I think they were trying to tell us something
in the mid-80s. Something we were too naive to consider. Something
about the voting machines in America. The New York
Times and The New Yorker both hinted at it but
we were too dumb to understand. The idea that most voting
machines might be fixed was inconceivable. To us. But not
to the traitors involved. Here's a message from the past.
Another one we ignored.
Like Ronnie Dugger's
New Yorker article, it's never before been on the
web since it predates the Internet.
But here it is, digitized.
Post a link to it from your site.
Save it to your hard drive.
Put it on your own site.
Email it to everyone you know.
Computerized Systems for
Seen as Vulnerable to Tampering
By DAVID BURNHAM
Special to The New York Times
July 29, 1985
WASHINGTON, July 28 - The computer
program that was used to count more than one-third of the
votes cast in the Presidential election last year is very
vulnerable to manipulation and fraud, according to expert
witnesses in court actions challenging local and Congressional
elections in three states. The allegations that vote
tallies calculated with the widely used computer system may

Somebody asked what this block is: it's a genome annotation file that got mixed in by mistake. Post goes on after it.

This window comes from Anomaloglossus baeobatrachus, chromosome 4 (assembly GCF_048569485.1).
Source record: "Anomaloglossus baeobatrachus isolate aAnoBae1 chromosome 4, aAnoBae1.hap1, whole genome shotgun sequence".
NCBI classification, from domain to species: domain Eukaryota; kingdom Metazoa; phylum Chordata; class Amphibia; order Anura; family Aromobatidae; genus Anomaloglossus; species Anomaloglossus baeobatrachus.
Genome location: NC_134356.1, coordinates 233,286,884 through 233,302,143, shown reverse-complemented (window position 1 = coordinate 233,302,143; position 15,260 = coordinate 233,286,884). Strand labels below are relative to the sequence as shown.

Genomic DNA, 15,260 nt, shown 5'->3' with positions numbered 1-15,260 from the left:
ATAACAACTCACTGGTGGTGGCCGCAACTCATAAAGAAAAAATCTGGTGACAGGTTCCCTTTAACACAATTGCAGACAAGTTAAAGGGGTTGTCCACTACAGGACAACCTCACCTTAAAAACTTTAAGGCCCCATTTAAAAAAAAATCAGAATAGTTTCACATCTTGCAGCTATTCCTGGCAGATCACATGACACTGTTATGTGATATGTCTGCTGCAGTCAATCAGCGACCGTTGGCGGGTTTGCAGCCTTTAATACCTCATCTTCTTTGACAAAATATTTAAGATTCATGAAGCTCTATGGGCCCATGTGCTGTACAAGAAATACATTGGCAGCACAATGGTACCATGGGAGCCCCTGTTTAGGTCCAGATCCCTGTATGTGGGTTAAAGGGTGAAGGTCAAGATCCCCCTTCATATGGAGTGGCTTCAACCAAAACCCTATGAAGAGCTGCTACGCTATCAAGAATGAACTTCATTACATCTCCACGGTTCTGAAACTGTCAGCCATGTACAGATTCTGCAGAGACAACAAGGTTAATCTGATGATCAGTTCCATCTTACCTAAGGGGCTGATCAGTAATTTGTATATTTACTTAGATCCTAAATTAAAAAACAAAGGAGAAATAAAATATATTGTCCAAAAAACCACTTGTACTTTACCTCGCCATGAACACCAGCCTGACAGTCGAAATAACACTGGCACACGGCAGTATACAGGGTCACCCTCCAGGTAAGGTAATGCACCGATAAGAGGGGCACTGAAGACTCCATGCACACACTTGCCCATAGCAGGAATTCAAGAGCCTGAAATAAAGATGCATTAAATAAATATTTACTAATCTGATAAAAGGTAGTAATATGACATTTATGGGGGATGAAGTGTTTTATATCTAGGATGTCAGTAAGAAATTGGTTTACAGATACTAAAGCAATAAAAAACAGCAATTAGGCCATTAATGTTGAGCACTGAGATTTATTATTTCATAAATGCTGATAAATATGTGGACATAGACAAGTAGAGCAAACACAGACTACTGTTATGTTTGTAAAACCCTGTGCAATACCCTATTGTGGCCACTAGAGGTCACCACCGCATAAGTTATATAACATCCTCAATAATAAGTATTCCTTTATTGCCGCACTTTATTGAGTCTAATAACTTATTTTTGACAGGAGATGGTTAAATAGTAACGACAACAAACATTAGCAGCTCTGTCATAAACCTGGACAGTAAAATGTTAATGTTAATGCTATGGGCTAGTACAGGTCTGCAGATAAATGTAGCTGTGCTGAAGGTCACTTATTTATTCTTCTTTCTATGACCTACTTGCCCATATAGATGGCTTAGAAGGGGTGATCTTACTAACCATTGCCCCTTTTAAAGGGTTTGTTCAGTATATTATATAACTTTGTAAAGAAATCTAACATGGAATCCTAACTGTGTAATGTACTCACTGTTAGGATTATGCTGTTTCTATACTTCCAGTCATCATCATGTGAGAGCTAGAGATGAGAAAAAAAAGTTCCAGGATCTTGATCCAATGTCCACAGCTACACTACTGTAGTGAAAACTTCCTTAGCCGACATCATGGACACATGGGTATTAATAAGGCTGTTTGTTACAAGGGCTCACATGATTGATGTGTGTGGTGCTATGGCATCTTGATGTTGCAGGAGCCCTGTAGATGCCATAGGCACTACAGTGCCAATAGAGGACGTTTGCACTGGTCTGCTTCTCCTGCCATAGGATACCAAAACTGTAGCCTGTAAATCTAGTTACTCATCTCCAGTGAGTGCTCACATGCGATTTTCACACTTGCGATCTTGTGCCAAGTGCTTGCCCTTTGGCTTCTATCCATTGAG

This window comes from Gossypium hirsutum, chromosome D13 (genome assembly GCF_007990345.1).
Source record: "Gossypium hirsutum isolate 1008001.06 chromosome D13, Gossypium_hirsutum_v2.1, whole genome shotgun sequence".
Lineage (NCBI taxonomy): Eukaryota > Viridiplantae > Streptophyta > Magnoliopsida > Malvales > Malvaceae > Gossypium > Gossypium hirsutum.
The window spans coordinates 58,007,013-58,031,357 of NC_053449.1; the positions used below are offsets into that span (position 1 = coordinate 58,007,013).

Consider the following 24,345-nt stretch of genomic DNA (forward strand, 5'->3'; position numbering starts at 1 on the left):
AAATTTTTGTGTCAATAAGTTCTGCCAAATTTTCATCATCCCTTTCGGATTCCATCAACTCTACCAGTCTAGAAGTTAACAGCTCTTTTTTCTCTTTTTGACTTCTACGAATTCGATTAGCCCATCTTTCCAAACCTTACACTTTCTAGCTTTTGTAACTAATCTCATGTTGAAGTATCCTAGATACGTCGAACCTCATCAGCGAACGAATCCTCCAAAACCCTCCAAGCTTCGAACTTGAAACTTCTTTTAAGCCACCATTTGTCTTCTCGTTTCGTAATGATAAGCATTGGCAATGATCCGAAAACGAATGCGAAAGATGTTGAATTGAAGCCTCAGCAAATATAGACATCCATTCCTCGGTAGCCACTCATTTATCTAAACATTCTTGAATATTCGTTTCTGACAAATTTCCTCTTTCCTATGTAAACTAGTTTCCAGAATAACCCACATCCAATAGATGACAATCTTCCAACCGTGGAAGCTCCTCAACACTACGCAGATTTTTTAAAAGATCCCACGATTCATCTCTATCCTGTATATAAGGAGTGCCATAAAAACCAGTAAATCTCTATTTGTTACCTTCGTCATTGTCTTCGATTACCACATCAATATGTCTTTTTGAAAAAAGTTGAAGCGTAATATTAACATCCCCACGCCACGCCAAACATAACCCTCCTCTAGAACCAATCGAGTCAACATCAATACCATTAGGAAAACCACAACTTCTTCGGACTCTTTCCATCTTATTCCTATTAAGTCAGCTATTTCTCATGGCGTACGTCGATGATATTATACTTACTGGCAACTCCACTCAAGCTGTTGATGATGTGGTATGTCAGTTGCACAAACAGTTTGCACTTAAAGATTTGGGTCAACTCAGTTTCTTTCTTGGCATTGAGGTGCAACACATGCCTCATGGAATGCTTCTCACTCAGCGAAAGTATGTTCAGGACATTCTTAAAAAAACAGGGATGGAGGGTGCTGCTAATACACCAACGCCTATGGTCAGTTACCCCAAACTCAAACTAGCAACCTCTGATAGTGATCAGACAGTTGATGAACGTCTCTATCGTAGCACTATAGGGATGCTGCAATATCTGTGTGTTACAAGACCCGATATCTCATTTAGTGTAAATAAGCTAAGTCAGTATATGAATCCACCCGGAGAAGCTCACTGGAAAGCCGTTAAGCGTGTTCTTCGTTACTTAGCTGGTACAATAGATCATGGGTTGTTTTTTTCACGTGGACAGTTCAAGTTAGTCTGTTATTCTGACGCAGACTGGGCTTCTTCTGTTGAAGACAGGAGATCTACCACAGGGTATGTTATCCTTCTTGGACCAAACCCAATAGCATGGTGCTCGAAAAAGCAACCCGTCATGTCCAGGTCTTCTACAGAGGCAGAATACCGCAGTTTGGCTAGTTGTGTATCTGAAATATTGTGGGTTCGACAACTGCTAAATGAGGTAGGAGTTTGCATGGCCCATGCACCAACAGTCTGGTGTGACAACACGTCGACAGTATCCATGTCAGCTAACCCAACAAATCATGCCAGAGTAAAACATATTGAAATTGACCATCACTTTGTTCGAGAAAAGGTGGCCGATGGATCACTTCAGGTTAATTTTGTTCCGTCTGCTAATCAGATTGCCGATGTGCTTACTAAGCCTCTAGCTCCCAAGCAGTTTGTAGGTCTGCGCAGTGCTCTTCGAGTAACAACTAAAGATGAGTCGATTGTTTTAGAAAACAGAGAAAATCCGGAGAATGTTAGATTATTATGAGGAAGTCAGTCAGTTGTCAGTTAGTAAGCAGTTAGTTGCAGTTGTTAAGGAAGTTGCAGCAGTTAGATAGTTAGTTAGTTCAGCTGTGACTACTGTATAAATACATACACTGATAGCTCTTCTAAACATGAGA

have been secretly altered have raised concern among election
officials and computer experts. That is because of the rapidly
increasing use of such systems, the lack of Federal or state
standards that mandate specific safeguards and the widespread
lack of computer skills among most local voting authorities.
Potential for Problems
"There is a massive potential for problems," said
Gary L. Greenhalgh, director of the International Center on
Election Law and Administration, a consulting group in Washington.
He added that the problem with computer-assisted
voting systems was that they "centralized
the opportunity for fraud."
Mr. Greenhalgh said that while lever-type voting machines
could have their counts rigged only machine by machine, counting
votes by computer was done at one central site in most counties.
With computer systems, a voter usually punches holes in thin
cardboard ballots and the computer program then "reads"
the holes in the cards and totals them, presumably counting
all votes and counting them only once each, on commands from
Challenges in 4 States
The vote counting program that has been challenged in Indiana,
West Virginia and Maryland was developed by Computer Election
Systems of Berkeley, Calif. In Indiana and West Virginia,